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2009 Ryder Cup - Scottish bid, youth strategy
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Plan to make every Scots child a golfer

Ambitious project linked to nation’s Ryder Cup bid

Mike Aitken, The Scotsman, 14 December 2000

A Scottish golf tsar is to be appointed who will be charged with the responsibility of implementing the ambitious plan to introduce every child in the land to the game before the age of nine.

While there’s a kind of fairytale ring to the Scottish Executive’s pledge, which some critics have deemed fanciful and unworkable in a sport where equipment can be expensive and access to private golf clubs is restricted, officials insist they are in a position to deliver on that promise.

Having made the commitment to youth as part of the nation’s bid to host the 2009 Ryder Cup match against the Americans, moves have been started to enlist the services of an individual who can lead the newly-formed Scottish Junior Golf Partnership.

During the recent past, the development of junior golf in Scotland was often held back by factionalism. A variety of governing bodies with vested interests in pursuing their own agendas meant progress in promoting golf was slow compared to the more dynamic programmes at work in countries such as Sweden and Australia.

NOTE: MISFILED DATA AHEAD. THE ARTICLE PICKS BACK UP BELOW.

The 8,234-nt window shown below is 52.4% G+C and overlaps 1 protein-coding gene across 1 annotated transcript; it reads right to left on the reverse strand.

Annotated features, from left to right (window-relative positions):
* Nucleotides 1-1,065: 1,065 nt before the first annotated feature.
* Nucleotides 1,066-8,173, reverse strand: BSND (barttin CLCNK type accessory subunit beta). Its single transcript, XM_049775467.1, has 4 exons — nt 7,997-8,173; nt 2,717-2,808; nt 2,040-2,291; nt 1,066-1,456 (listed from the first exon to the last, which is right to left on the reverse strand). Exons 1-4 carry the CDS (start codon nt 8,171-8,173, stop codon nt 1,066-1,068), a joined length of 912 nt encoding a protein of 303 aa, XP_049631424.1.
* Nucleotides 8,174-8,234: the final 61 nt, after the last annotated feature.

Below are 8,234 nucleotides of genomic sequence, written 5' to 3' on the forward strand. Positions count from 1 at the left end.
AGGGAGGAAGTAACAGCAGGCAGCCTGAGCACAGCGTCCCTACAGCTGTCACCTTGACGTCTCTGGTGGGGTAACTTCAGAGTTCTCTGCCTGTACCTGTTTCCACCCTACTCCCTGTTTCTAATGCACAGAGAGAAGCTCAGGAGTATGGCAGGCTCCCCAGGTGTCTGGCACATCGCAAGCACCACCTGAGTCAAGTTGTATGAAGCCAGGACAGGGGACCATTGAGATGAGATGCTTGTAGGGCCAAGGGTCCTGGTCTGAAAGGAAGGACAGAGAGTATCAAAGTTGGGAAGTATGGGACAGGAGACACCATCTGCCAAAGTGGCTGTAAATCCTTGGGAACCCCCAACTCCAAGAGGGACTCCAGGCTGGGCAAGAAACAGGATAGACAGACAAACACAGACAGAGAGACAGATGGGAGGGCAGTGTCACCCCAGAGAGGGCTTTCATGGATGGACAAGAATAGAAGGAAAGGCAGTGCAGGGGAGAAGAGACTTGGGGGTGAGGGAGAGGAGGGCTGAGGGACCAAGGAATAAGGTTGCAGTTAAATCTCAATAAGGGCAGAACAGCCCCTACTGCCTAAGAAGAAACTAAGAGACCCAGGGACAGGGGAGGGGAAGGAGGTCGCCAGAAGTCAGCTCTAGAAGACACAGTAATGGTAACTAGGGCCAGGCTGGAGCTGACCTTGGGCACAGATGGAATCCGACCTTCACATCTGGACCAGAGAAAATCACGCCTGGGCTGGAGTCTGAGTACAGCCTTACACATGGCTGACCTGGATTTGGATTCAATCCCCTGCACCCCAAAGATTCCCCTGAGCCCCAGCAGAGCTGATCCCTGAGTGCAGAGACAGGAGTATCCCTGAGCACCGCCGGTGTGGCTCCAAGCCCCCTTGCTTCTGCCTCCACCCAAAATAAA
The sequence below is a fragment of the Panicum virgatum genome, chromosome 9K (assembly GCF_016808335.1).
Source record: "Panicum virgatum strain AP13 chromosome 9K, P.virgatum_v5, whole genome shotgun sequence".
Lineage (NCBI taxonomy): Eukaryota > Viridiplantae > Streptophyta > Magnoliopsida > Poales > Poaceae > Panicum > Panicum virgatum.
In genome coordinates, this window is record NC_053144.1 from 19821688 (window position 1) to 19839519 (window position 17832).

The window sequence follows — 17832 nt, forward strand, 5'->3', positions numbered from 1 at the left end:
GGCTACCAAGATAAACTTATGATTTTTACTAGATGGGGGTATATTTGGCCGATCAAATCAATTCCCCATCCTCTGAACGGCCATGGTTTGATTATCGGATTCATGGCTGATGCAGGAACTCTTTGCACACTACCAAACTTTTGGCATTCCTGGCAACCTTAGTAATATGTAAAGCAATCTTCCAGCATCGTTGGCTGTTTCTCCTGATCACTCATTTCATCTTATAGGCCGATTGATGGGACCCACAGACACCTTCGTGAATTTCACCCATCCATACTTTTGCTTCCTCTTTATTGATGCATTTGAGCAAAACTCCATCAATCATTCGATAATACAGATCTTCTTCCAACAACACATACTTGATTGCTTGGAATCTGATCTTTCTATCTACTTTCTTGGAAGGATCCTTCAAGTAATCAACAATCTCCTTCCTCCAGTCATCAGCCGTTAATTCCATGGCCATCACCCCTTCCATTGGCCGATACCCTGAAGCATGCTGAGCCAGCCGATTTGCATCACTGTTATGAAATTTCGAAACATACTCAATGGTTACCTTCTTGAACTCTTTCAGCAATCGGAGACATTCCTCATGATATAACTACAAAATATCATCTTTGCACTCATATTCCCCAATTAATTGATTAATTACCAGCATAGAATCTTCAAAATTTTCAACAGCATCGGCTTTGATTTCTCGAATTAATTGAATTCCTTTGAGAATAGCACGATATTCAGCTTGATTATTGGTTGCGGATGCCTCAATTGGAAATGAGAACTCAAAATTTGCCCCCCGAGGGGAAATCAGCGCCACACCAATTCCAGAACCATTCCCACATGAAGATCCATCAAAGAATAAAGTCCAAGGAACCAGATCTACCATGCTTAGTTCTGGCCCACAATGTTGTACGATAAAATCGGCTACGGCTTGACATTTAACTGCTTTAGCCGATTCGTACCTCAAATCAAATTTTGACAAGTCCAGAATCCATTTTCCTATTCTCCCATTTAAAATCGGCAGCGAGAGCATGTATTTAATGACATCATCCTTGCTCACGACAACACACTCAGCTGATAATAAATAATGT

It is an alarming, but true, statistic that the average age of a golf club member in Scotland is close to 60.

Now the game’s legislators have put their differences to one side and come together to form a new body, which includes representatives from the Scottish Golf Union, the Scottish region of the PGA, the Golf Foundation, the Scottish Ladies and sportscotland, in a bid to make the game more accessible to young people.

"All of these organisations appreciate they have overlap on the same agenda and agree they should work together to put in place a strategy to develop golf in Scotland," said Colin Pearson, senior development officer with sportscotland.

"We will appoint a youth sport co-ordinator for golf to lead this group and help to put all the pieces of the jigsaw together."

The expectation is that around 500,000 young Scots will be given the chance to try the game during the lifetime of this scheme, which is due to be up and running by 2002.

It’s a massive exercise, with every boy and girl in Scotland assured of a chance to play golf before the Ryder Cup match in 2009.

In spite of the scale of the task - hundreds of new coaches and leaders, thousands of sets of junior clubs, and any number of golf courses and driving ranges will be required to make the scheme work - Ian Robson, the chief executive of sportscotland, is adamant the goal can be achieved.

"The most important thing to say is that the commitment to give every child an introduction to golf was never intended to be just a soundbite," he said. "Yes, there are challenges in making this happen. But that’s how we see them - as challenges, not as impossible obstacles."

Pearson added: "It will only happen with a lot of hard work and by getting everyone pulling together in the same direction.

"We see it not so much as a commitment to golf as a commitment to Scotland’s children. It’s not just about swinging a club. We want to see the game of golf come alive in the schools.